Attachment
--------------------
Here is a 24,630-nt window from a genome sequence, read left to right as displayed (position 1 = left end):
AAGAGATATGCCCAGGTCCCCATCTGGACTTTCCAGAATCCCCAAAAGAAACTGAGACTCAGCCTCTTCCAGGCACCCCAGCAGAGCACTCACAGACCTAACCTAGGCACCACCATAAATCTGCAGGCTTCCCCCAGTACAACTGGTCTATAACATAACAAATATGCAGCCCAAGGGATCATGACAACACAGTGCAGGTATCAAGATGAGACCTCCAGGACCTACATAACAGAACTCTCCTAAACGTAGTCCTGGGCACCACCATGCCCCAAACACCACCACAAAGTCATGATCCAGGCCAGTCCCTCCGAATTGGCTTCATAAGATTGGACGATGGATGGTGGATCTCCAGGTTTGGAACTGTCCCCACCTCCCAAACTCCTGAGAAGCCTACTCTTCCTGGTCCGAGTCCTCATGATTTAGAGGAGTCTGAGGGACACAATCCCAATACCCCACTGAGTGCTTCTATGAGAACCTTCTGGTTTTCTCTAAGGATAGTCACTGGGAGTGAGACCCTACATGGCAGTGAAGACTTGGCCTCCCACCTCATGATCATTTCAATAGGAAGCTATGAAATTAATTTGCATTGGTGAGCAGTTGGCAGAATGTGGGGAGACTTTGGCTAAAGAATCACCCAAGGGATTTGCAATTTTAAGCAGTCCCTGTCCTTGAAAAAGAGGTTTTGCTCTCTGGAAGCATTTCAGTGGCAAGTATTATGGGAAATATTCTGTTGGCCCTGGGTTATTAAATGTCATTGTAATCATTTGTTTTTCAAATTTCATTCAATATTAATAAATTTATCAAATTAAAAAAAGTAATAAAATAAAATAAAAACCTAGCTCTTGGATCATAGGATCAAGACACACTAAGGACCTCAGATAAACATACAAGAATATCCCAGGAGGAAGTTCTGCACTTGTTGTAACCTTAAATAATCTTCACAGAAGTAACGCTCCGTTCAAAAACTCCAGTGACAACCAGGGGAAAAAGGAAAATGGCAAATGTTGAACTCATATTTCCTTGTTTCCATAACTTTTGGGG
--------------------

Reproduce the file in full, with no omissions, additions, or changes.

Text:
Here is a 24,630-nt window from a genome sequence, read left to right as displayed (position 1 = left end):
AAGAGATATGCCCAGGTCCCCATCTGGACTTTCCAGAATCCCCAAAAGAAACTGAGACTCAGCCTCTTCCAGGCACCCCAGCAGAGCACTCACAGACCTAACCTAGGCACCACCATAAATCTGCAGGCTTCCCCCAGTACAACTGGTCTATAACATAACAAATATGCAGCCCAAGGGATCATGACAACACAGTGCAGGTATCAAGATGAGACCTCCAGGACCTACATAACAGAACTCTCCTAAACGTAGTCCTGGGCACCACCATGCCCCAAACACCACCACAAAGTCATGATCCAGGCCAGTCCCTCCGAATTGGCTTCATAAGATTGGACGATGGATGGTGGATCTCCAGGTTTGGAACTGTCCCCACCTCCCAAACTCCTGAGAAGCCTACTCTTCCTGGTCCGAGTCCTCATGATTTAGAGGAGTCTGAGGGACACAATCCCAATACCCCACTGAGTGCTTCTATGAGAACCTTCTGGTTTTCTCTAAGGATAGTCACTGGGAGTGAGACCCTACATGGCAGTGAAGACTTGGCCTCCCACCTCATGATCATTTCAATAGGAAGCTATGAAATTAATTTGCATTGGTGAGCAGTTGGCAGAATGTGGGGAGACTTTGGCTAAAGAATCACCCAAGGGATTTGCAATTTTAAGCAGTCCCTGTCCTTGAAAAAGAGGTTTTGCTCTCTGGAAGCATTTCAGTGGCAAGTATTATGGGAAATATTCTGTTGGCCCTGGGTTATTAAATGTCATTGTAATCATTTGTTTTTCAAATTTCATTCAATATTAATAAATTTATCAAATTAAAAAAAGTAATAAAATAAAATAAAAACCTAGCTCTTGGATCATAGGATCAAGACACACTAAGGACCTCAGATAAACATACAAGAATATCCCAGGAGGAAGTTCTGCACTTGTTGTAACCTTAAATAATCTTCACAGAAGTAACGCTCCGTTCAAAAACTCCAGTGACAACCAGGGGAAAAAGGAAAATGGCAAATGTTGAACTCATATTTCCTTGTTTCCATAACTTTTGGGG